I can't imagine that this film would inspire anti-Semitic feeling in people who do not already nurture such feelings in their hearts. Yet many have found this movie offensive. We need to understand this and respect it.

Existentialist philosophers talk about an abstract-sounding concept called "intentionality." In plain language, it means that we do not perceive things simply as they are. What we see is conditioned by our intentions, our desires, and our past experiences. And since these differ for each one of us, when beholding the same object we each see something different. And when the experiences are heavily loaded, the differences in perception can be dramatic.

When watching this movie, we see not just the movie on the screen but also our past experiences, which for many of us have been affected by two thousand years of Christian history and Jewish-Christian relations. Christians see a deep testimony to their faith, their defining narrative come to life. Jews see the history of passion plays that has made Holy Week a life-threatening hell for many Jews through many centuries. It is agonizingly difficult to step out of one's own history and enter, even briefly, the history of another.

Yet that is what we must do if we are to heal these deep wounds of the past. That is what those Christian scholars have done who have seen this Passion and have criticized its use of motifs common to Passion plays that have incited anti-Jewish violence. The Jewish community should be grateful to these scholars. While they have not succeeded in invalidating the film, they have reached out of their own history and embraced the Jewish community in its history. As Jews we should return the favor, stepping out of our own history and appreciating how deeply moving this film can be to many Christians who see it without the thought even occurring to them to blame all Jews of the past, let alone all Jews of today.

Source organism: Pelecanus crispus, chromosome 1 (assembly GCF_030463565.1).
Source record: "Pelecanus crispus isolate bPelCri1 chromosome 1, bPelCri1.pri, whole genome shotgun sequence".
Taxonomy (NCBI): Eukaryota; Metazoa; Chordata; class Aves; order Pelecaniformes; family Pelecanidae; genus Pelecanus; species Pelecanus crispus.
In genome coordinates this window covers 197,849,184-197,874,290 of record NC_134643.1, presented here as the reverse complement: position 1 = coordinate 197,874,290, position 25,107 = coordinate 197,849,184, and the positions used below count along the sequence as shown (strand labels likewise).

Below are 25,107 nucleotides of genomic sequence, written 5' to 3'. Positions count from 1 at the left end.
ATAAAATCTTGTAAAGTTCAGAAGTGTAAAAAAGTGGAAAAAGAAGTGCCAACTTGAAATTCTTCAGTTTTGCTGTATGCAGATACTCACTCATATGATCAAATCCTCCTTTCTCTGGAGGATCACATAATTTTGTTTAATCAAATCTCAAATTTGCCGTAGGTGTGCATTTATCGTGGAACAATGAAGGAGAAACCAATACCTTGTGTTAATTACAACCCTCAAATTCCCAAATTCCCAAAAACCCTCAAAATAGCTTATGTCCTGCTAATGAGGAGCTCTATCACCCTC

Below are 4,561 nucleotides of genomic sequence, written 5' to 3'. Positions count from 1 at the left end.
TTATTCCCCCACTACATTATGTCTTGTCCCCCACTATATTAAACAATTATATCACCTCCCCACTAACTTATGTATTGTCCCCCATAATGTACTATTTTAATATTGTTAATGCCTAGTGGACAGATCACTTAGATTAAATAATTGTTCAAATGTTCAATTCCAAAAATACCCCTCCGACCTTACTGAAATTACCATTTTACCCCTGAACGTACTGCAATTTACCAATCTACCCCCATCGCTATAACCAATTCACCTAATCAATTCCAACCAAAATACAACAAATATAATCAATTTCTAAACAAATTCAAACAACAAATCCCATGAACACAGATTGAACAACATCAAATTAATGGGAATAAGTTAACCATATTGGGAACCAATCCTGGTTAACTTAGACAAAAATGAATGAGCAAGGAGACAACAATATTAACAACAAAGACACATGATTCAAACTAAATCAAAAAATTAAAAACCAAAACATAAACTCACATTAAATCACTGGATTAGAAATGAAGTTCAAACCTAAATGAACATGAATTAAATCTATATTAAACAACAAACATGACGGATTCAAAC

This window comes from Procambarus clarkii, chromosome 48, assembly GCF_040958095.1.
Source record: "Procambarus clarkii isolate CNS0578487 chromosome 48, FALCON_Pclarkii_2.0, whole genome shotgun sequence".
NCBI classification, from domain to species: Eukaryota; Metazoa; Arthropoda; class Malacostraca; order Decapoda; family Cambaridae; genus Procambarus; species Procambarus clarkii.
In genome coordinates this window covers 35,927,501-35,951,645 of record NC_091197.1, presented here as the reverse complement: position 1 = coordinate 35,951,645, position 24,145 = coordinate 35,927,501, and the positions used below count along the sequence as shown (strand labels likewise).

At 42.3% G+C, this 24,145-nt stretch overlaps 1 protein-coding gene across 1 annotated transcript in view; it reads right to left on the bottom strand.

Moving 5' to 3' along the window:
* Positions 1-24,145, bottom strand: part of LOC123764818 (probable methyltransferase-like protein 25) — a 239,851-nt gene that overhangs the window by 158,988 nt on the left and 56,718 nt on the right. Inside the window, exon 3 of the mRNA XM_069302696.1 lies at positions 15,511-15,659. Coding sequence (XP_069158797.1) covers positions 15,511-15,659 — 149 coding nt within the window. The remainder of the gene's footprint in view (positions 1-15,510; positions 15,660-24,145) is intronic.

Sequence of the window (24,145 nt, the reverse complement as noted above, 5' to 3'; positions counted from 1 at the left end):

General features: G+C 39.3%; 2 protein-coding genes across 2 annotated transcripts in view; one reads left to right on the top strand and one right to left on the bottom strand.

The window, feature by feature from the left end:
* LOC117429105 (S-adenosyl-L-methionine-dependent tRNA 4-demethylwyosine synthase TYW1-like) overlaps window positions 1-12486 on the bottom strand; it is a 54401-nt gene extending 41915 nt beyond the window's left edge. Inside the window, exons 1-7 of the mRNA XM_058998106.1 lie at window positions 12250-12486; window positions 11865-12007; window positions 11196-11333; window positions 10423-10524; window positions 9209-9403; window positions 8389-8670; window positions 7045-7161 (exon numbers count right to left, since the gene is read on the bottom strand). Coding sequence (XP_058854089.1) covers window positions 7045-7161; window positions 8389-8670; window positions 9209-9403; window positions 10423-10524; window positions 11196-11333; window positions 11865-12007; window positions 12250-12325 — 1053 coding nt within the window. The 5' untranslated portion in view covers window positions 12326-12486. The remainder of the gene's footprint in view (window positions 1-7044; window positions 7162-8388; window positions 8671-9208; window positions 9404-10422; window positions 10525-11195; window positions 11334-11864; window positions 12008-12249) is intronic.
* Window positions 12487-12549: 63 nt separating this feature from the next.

The outcry against this film from Jewish circles even before its release was an unnecessary and tragic miscalculation. It was understandable - the Jewish experience with Passion plays is itself full of tragedy. But it missed the mark. It has contributed to tensions between Christians and Jews that could and should have been avoided. Jews are under fire today for making the charge of anti-Semitism too freely, even when that charge is deserved. We must therefore be extremely cautious about using such language in a case like this, where it is not deserved.

This film is not a threat to Jews. As of this writing it has not incited crowds to anti-Jewish violence, although on the day it was released a Denver minister put up an embarrassing and offensive sign that has since been taken down. No doubt his attitudes formed long before this film. Christians with whom I have spoken, who have seen it and loved it, say the thought of its putting all Jews in a bad light never crossed their minds. Of course Christian anti-Semites still exist, but this film should not become a club to beat them with.

What a wonderful opportunity for interfaith understanding this film could become, if instead of throwing accusations at each other we would try to honor what the film means to those who see it differently. We need to adjust to a change in history that has made possible a bridge between Christians and Jews that not long ago would have been unthinkable. Especially today, with values that both Christians and Jews hold dear under vicious attack, we need this bridge more than ever.